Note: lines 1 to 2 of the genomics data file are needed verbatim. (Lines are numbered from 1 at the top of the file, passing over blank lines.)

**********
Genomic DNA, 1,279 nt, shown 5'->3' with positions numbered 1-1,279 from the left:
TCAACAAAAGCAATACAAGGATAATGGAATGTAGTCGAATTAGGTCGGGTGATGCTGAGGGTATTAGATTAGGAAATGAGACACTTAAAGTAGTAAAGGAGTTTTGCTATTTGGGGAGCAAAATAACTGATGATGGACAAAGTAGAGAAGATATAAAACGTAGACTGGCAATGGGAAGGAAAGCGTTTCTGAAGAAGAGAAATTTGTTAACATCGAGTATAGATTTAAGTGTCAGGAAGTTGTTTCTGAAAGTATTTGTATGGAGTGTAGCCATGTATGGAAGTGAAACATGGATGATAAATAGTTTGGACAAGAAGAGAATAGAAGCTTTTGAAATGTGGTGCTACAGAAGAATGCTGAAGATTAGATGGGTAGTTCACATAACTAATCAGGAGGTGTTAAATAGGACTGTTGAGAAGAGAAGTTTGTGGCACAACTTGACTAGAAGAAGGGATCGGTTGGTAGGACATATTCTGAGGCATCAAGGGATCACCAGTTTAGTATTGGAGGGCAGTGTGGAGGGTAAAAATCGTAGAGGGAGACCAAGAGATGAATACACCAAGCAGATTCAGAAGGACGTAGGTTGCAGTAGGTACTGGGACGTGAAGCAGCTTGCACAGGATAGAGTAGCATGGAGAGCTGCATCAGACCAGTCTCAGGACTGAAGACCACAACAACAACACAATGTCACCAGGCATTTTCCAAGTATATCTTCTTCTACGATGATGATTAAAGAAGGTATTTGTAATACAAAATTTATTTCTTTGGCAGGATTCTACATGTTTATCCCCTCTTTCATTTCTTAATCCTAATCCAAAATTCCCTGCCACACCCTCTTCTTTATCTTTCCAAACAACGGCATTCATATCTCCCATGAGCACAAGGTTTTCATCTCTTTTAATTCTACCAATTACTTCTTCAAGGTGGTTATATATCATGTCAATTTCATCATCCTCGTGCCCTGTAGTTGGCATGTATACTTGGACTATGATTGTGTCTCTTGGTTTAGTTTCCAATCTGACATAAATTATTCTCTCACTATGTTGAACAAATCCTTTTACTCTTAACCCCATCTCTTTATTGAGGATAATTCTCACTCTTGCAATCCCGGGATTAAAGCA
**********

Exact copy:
Genomic DNA, 1,279 nt, shown 5'->3' with positions numbered 1-1,279 from the left:
TCAACAAAAGCAATACAAGGATAATGGAATGTAGTCGAATTAGGTCGGGTGATGCTGAGGGTATTAGATTAGGAAATGAGACACTTAAAGTAGTAAAGGAGTTTTGCTATTTGGGGAGCAAAATAACTGATGATGGACAAAGTAGAGAAGATATAAAACGTAGACTGGCAATGGGAAGGAAAGCGTTTCTGAAGAAGAGAAATTTGTTAACATCGAGTATAGATTTAAGTGTCAGGAAGTTGTTTCTGAAAGTATTTGTATGGAGTGTAGCCATGTATGGAAGTGAAACATGGATGATAAATAGTTTGGACAAGAAGAGAATAGAAGCTTTTGAAATGTGGTGCTACAGAAGAATGCTGAAGATTAGATGGGTAGTTCACATAACTAATCAGGAGGTGTTAAATAGGACTGTTGAGAAGAGAAGTTTGTGGCACAACTTGACTAGAAGAAGGGATCGGTTGGTAGGACATATTCTGAGGCATCAAGGGATCACCAGTTTAGTATTGGAGGGCAGTGTGGAGGGTAAAAATCGTAGAGGGAGACCAAGAGATGAATACACCAAGCAGATTCAGAAGGACGTAGGTTGCAGTAGGTACTGGGACGTGAAGCAGCTTGCACAGGATAGAGTAGCATGGAGAGCTGCATCAGACCAGTCTCAGGACTGAAGACCACAACAACAACACAATGTCACCAGGCATTTTCCAAGTATATCTTCTTCTACGATGATGATTAAAGAAGGTATTTGTAATACAAAATTTATTTCTTTGGCAGGATTCTACATGTTTATCCCCTCTTTCATTTCTTAATCCTAATCCAAAATTCCCTGCCACACCCTCTTCTTTATCTTTCCAAACAACGGCATTCATATCTCCCATGAGCACAAGGTTTTCATCTCTTTTAATTCTACCAATTACTTCTTCAAGGTGGTTATATATCATGTCAATTTCATCATCCTCGTGCCCTGTAGTTGGCATGTATACTTGGACTATGATTGTGTCTCTTGGTTTAGTTTCCAATCTGACATAAATTATTCTCTCACTATGTTGAACAAATCCTTTTACTCTTAACCCCATCTCTTTATTGAGGATAATTCTCACTCTTGCAATCCCGGGATTAAAGCA